THE medical evidence was crucial, Hannah Rose's freedom depended on it.

The 35-year-old seamstress occupied the dock at Hampshire Assizes in 1859 over the death of her volatile step-daughter Selena with whom she was constantly at war.

The tenth child of John Rose, a highly popular barrowman, she was once presented at St Mary's Church, Southampton to the Seventh Earl of Guildford whose great- great-grandfather was the Prime Minister Lord North.

Tragically he lost his first wife, who was equally respected, but within three years married Hannah, the family occupying premises in Vyse Lane, a narrow passageway between French Street and Bugle Street in the parish of St Michael.

Sadly, though the rest of his children took well to their new mother, Selina, 17, emphatically did not. Relations between the two were so strained the stepmother threatened to leave unless the wayward teenager's temper was curbed.

Tragically it was unrelenting.

On July 28, 1858, the teenager and her father returned home with cheese from the market. Another row over domestic chores soon erupted, Selana kicking her mother who lashed out with her fist which landed just under the left ear.

Selina fell senseless and despite the earnest efforts of a neighbour and a doctor, she died.

News quickly spread with crowds gathering at the mouths of the alleyway before the police in the shape of Pc Thorn arrived.

"Mrs Rose said she had had a great deal of trouble from her daughter and no tongue could tell what she had to put up with," he was to tell magistrates at the remand hearing after she had been charged with manslaughter.

The barrowman, who had returned to work, only learnt of his daughter's death after being told his wife had been taken to the Bargate police station but was barred from seeing her because the law would not permit it.

At the opening of the inquest conducted at the Duke of Wellington pub, the town's coroner was furious the magistrates had usurped his responsibility.

Mr Coxwell stormed: "I very much regret, that knowing the coroner's court is really and constitutionally the proper court for inquiries into cases of this kind, I am deprived of the party that is Mrs Rose."

He heard from only one witness, Mary Faulkner who recalled how her neighbour had sent for her, pleading: "Will you got to Selina. She and I have had a fall out and we had a fight and I gave her a slap under the ear and the lips are turned purple."

Faulkner went upstairs and finding her lying on her bed, tried to revive Selina but to no avail.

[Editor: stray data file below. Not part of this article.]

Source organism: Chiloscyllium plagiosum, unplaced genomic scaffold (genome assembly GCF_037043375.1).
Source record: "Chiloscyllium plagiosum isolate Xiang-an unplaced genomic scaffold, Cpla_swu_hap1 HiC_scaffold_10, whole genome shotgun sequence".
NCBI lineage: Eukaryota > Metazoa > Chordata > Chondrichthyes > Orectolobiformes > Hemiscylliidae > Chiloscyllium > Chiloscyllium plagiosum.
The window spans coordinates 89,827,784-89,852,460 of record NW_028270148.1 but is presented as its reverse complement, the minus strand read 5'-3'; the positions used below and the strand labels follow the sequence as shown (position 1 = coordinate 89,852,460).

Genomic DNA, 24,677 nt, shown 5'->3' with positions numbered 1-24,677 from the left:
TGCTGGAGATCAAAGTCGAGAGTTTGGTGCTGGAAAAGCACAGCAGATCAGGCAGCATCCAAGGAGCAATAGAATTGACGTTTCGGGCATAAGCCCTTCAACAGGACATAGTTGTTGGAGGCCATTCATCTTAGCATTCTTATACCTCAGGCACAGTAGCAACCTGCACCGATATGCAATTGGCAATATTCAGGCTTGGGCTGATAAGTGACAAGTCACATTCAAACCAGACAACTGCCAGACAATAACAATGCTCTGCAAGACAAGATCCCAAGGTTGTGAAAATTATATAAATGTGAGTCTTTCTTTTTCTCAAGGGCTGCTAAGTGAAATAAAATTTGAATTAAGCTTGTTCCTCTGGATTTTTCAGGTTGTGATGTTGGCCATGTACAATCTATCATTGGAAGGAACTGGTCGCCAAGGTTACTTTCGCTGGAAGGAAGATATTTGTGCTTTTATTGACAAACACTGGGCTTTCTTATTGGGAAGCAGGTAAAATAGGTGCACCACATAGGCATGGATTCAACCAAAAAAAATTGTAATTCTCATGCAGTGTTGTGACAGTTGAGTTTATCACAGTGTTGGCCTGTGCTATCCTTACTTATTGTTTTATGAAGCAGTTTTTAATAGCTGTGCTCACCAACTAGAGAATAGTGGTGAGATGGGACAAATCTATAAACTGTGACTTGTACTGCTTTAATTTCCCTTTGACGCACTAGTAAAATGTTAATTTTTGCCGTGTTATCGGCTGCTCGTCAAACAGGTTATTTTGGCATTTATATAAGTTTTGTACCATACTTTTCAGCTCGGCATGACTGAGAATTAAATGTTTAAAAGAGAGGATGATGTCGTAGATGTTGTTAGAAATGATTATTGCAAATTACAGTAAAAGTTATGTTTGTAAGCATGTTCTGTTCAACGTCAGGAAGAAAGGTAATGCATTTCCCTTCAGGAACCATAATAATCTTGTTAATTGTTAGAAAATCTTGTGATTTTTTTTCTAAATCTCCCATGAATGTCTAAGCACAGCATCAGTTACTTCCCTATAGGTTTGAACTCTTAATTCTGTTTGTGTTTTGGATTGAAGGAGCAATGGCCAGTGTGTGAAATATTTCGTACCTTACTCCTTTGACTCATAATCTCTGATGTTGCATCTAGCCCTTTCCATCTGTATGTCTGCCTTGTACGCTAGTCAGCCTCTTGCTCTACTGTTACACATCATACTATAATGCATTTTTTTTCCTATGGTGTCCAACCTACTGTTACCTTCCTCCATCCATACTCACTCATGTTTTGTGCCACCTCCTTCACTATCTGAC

"Mrs Rose, she's dead" to which she bemoaned: "I've done it, I hit her under the left ear."

In answer to a question from her father, Faulkner said his wife had told her Selina had been the aggressor.

"Oh, yes, she said she kicked her and very much abused her as she had done in the past. I believe Mrs Rose to be a good wife and a good mother-in-law. I have never heard a word said about her."

Coxwell adjourned the hearing for two days for the post-mortem to be conducted, but on its resumption two days later no such evidence was ready, the hearing being confined to a statement from Rose who said she had told her step-daughter to wash butter cloths and do the ironing but she refused: "Wash them yourself." And with that, she went upstairs grumbling.

"I followed her to tell what to do, upon which she kicked me. I struck her and she kicked me again and fell into a corner."

Following a direction from the coroner as to the law, jurors returned a verdict of manslaughter with a rider strongly recommending mercy.

It was not until the committal proceedings the following week that the medical evidence finally emerged with Dr Cooper revealing the teenager had died from a partial dislocation of the atlas from the occiputal bone which in turn put pressure on the spinal cord and caused almost instantaneous death.

However, he crucially qualified his finding by stating: "My impression is that the injury resulted from a fall and not from a blow. If it was from a blow, it must have been a very severe one. There was no external injury but that is accounted for by death being so sudden."

Rose on this occasion declined to say anything in her defence and was committed on bail for trial at the next assizes in December. However, her case was inexplicably postponed until the following sessions when on March 5, she pleaded not guilty.

She was defended by Mr Carter who submitted that in the circumstances with the two facing each other, Rose in striking her had not done anything unlawful.

In his summing up, the judge, Baron Martin said there was much doubt in the case and advised jurors to give her the benefit of the doubt.

They concurred and Rose walked free.